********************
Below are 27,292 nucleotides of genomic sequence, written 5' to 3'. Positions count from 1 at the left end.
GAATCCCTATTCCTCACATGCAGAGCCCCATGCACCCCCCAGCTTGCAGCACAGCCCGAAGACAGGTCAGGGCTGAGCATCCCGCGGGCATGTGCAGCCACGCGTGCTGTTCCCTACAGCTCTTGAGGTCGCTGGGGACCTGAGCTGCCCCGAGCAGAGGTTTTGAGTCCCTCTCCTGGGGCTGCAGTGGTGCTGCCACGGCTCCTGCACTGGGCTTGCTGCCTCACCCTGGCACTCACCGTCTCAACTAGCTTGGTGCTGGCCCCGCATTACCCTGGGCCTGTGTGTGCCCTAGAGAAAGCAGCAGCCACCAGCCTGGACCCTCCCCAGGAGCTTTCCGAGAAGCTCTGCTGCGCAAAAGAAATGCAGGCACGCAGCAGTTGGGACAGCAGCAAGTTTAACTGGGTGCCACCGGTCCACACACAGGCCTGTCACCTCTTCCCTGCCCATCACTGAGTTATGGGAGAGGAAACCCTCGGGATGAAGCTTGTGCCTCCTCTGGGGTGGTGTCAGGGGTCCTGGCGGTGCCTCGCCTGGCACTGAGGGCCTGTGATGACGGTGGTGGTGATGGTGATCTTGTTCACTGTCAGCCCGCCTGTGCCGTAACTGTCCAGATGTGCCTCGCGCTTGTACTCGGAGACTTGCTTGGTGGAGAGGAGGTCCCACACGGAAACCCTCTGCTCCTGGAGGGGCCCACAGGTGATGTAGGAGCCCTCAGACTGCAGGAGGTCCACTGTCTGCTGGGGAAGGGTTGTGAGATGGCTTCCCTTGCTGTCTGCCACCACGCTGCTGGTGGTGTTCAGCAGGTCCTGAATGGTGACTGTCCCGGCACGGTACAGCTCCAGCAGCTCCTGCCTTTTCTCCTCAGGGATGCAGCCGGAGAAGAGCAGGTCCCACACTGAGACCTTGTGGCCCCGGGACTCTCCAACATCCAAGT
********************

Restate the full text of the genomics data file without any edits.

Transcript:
Below are 27,292 nucleotides of genomic sequence, written 5' to 3'. Positions count from 1 at the left end.
GAATCCCTATTCCTCACATGCAGAGCCCCATGCACCCCCCAGCTTGCAGCACAGCCCGAAGACAGGTCAGGGCTGAGCATCCCGCGGGCATGTGCAGCCACGCGTGCTGTTCCCTACAGCTCTTGAGGTCGCTGGGGACCTGAGCTGCCCCGAGCAGAGGTTTTGAGTCCCTCTCCTGGGGCTGCAGTGGTGCTGCCACGGCTCCTGCACTGGGCTTGCTGCCTCACCCTGGCACTCACCGTCTCAACTAGCTTGGTGCTGGCCCCGCATTACCCTGGGCCTGTGTGTGCCCTAGAGAAAGCAGCAGCCACCAGCCTGGACCCTCCCCAGGAGCTTTCCGAGAAGCTCTGCTGCGCAAAAGAAATGCAGGCACGCAGCAGTTGGGACAGCAGCAAGTTTAACTGGGTGCCACCGGTCCACACACAGGCCTGTCACCTCTTCCCTGCCCATCACTGAGTTATGGGAGAGGAAACCCTCGGGATGAAGCTTGTGCCTCCTCTGGGGTGGTGTCAGGGGTCCTGGCGGTGCCTCGCCTGGCACTGAGGGCCTGTGATGACGGTGGTGGTGATGGTGATCTTGTTCACTGTCAGCCCGCCTGTGCCGTAACTGTCCAGATGTGCCTCGCGCTTGTACTCGGAGACTTGCTTGGTGGAGAGGAGGTCCCACACGGAAACCCTCTGCTCCTGGAGGGGCCCACAGGTGATGTAGGAGCCCTCAGACTGCAGGAGGTCCACTGTCTGCTGGGGAAGGGTTGTGAGATGGCTTCCCTTGCTGTCTGCCACCACGCTGCTGGTGGTGTTCAGCAGGTCCTGAATGGTGACTGTCCCGGCACGGTACAGCTCCAGCAGCTCCTGCCTTTTCTCCTCAGGGATGCAGCCGGAGAAGAGCAGGTCCCACACTGAGACCTTGTGGCCCCGGGACTCTCCAACATCCAAGT